Electrical discharge machining (EDM), also known as spark machining, spark eroding, die sinking, wire burning or wire erosion, is a metal fabrication process whereby a desired shape is obtained by using electrical discharges (sparks). Material is removed from the work piece by a series of rapidly recurring current discharges between two electrodes, separated by a dielectric liquid and subject to an electric voltage. One of the electrodes is called the tool-electrode, or simply the tool or electrode, while the other is called the workpiece-electrode, or work piece. The process depends upon the tool and work piece not making physical contact.
When the voltage between the two electrodes is increased, the intensity of the electric field in the volume between the electrodes becomes greater, causing dielectric break down of the liquid, and produces an electric arc. As a result, material is removed from the electrodes. Once the current stops (or is stopped, depending on the type of generator), new liquid dielectric is conveyed into the inter-electrode volume, enabling the solid particles (debris) to be carried away and the insulating properties of the dielectric to be restored. Adding new liquid dielectric in the inter-electrode volume is commonly referred to as flushing. After a current flow, the voltage between the electrodes is restored to what it was before the breakdown, so that a new liquid dielectric breakdown can occur to repeat the cycle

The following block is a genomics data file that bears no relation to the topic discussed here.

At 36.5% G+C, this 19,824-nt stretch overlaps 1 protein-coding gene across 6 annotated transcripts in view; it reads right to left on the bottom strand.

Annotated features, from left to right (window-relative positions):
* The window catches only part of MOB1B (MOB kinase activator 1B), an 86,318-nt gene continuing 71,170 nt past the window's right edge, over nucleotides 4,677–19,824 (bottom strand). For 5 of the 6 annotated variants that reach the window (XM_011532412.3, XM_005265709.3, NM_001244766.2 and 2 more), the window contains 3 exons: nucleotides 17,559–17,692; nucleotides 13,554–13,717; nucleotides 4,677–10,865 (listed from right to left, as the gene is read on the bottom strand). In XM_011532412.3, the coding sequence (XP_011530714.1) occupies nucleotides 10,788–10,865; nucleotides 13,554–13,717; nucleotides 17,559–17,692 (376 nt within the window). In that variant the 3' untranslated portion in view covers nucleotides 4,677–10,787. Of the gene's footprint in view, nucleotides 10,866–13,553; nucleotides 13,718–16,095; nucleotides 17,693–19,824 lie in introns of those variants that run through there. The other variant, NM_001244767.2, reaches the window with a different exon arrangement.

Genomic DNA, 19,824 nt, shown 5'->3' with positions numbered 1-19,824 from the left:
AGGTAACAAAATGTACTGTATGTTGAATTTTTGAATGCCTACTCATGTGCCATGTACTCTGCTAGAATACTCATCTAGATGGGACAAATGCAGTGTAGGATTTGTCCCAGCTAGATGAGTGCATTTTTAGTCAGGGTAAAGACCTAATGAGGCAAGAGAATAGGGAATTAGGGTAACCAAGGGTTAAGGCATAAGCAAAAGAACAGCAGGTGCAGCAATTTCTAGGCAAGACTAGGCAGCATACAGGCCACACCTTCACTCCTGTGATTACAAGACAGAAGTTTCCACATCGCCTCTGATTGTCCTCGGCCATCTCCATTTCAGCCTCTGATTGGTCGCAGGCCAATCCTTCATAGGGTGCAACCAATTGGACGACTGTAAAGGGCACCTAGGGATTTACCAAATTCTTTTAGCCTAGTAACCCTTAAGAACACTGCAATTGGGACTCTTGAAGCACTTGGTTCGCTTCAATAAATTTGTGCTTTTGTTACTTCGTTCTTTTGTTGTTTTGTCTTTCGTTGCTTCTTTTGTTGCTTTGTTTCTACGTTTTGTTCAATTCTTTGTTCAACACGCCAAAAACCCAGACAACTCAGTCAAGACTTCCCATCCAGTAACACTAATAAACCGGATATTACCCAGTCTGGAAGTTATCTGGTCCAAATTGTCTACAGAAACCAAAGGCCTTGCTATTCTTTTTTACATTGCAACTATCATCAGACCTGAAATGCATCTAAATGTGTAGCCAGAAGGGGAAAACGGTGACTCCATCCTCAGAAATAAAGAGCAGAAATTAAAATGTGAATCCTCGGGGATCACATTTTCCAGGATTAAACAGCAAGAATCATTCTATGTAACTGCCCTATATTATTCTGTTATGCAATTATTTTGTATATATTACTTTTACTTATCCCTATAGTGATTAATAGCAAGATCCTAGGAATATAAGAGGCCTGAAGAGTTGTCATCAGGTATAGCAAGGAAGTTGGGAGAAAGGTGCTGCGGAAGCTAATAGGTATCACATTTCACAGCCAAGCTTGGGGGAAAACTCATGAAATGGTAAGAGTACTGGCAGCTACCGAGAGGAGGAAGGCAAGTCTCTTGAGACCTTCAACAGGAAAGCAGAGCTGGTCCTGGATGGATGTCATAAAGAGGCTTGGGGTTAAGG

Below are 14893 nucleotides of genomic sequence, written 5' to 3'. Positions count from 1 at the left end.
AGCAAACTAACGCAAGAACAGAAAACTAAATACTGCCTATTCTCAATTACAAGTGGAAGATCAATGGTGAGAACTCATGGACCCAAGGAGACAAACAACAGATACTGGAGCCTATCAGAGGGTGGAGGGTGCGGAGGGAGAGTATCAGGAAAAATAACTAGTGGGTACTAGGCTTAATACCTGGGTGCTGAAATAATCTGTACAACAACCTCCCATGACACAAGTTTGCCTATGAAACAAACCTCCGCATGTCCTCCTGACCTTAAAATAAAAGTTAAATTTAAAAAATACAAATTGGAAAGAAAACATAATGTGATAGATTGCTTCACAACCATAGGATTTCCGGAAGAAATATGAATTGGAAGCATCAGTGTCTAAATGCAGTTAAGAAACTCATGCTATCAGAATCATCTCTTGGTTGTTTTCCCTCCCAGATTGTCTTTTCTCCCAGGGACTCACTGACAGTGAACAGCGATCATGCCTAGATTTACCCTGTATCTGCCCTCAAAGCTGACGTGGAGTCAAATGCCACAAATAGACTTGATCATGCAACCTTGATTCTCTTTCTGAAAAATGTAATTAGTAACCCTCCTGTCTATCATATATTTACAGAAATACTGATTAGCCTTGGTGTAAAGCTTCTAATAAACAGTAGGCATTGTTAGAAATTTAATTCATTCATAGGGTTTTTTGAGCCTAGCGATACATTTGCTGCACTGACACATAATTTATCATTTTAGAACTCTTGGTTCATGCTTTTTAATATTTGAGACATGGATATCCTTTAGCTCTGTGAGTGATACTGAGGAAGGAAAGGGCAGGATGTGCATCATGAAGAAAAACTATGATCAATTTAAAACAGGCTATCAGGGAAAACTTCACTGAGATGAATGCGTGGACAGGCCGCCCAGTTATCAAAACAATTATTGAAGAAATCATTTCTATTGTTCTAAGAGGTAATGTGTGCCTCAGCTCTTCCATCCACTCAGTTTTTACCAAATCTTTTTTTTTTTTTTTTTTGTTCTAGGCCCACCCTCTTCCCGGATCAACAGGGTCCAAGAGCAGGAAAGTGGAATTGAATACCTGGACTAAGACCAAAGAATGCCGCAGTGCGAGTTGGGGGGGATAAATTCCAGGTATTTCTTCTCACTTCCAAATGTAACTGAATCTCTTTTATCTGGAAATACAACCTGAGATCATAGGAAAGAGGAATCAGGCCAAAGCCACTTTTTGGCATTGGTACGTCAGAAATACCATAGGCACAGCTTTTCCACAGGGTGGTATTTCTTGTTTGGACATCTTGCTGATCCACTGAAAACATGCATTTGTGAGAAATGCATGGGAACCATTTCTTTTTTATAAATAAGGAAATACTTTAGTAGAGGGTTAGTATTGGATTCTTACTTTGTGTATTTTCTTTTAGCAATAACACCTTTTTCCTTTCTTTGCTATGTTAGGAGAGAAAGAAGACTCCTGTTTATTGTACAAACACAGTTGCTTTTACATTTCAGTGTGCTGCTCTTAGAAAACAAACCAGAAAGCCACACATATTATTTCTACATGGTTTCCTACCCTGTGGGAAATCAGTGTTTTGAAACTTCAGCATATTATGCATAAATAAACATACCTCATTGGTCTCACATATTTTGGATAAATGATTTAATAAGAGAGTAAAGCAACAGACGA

Tool damage, finishing problem, cutting oil damage
Magnetic Filtration Benefits
1-EDM machining is expected to grow to be a $6 billion industry by 2027
2-By using a magnetic filter in conjunction with the traditional spun or fleece polyester or pleated paper barrier filter, fluid benefit from the highest level of protection.
3-The low-cost Micromag EDM filter offers a rapid return on investment often within just weeks of install.
4-Improved machine cutting speed of 17-30%
5-Reduces wire breakages
6-Saves 2000 machine hours per year